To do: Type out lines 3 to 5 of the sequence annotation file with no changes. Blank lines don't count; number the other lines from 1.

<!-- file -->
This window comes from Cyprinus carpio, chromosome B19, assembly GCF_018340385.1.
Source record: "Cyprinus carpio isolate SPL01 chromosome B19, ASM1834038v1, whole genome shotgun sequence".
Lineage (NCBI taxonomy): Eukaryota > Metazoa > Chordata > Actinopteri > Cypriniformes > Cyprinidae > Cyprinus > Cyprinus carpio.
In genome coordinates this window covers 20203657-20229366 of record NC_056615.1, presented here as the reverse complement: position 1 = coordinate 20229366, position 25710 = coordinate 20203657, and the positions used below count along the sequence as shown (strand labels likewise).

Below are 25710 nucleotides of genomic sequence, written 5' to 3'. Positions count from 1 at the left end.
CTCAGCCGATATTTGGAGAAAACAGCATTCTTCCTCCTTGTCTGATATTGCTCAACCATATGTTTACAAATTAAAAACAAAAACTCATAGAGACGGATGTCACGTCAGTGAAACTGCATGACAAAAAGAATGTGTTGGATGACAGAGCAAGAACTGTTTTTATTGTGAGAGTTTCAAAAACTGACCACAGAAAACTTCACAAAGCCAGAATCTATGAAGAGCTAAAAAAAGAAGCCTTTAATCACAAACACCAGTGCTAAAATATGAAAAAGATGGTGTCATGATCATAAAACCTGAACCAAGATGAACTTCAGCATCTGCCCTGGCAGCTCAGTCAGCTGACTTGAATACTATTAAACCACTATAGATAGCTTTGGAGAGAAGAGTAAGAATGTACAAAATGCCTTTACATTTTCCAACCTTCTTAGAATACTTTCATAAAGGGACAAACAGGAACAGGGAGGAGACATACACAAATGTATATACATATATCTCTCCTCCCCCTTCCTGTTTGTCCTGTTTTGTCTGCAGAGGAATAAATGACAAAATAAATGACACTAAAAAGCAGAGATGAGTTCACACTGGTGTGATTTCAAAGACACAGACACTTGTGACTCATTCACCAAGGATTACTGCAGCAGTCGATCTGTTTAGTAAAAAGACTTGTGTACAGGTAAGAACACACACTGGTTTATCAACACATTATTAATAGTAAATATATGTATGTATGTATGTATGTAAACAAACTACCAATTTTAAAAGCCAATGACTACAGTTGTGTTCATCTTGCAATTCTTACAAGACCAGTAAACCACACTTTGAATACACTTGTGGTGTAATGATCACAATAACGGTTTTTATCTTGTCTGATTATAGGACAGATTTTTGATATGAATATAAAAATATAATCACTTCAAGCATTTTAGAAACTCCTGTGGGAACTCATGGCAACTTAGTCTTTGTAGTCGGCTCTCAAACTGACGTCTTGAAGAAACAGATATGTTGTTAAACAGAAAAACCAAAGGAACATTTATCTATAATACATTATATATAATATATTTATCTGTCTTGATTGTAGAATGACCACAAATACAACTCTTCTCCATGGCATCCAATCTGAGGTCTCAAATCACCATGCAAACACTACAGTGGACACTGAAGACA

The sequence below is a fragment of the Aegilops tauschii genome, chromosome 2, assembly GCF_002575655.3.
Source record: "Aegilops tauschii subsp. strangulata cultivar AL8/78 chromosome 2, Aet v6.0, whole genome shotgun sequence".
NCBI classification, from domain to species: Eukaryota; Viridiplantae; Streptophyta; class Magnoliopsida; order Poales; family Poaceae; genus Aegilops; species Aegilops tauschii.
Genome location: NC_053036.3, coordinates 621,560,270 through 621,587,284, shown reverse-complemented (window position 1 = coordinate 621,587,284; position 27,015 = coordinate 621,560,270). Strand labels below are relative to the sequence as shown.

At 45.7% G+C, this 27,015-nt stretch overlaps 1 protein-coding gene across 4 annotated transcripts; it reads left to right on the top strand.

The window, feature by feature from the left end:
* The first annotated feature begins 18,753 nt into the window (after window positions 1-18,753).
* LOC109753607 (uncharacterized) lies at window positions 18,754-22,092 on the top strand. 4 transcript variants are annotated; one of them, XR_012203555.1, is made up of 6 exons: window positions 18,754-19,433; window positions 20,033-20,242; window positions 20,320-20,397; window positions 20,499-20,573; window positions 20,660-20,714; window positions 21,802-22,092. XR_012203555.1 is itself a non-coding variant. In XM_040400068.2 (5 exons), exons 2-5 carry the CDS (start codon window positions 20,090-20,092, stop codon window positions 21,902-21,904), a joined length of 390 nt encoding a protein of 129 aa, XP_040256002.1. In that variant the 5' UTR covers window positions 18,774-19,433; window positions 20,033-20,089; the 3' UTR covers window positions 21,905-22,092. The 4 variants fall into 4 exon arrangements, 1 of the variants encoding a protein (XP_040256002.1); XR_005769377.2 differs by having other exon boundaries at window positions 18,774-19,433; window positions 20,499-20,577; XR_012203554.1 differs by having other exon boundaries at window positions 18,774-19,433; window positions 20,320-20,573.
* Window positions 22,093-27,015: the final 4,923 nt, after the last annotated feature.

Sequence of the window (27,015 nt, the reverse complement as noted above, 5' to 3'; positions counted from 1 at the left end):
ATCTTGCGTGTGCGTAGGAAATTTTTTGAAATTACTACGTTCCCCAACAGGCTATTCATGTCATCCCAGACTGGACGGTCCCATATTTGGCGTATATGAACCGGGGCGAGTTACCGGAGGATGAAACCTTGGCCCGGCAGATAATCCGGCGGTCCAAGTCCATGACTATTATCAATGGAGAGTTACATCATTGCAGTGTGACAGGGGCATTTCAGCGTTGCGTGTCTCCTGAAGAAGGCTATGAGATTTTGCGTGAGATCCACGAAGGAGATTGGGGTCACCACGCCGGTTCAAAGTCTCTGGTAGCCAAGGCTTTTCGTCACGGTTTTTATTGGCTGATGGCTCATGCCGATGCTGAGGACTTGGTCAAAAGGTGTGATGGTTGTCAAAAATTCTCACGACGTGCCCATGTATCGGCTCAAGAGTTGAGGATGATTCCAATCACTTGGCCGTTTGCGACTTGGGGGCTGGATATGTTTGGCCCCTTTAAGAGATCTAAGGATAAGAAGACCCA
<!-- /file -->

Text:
Lineage (NCBI taxonomy): Eukaryota > Metazoa > Chordata > Actinopteri > Cypriniformes > Cyprinidae > Cyprinus > Cyprinus carpio.
In genome coordinates this window covers 20203657-20229366 of record NC_056615.1, presented here as the reverse complement: position 1 = coordinate 20229366, position 25710 = coordinate 20203657, and the positions used below count along the sequence as shown (strand labels likewise).

Below are 25710 nucleotides of genomic sequence, written 5' to 3'. Positions count from 1 at the left end.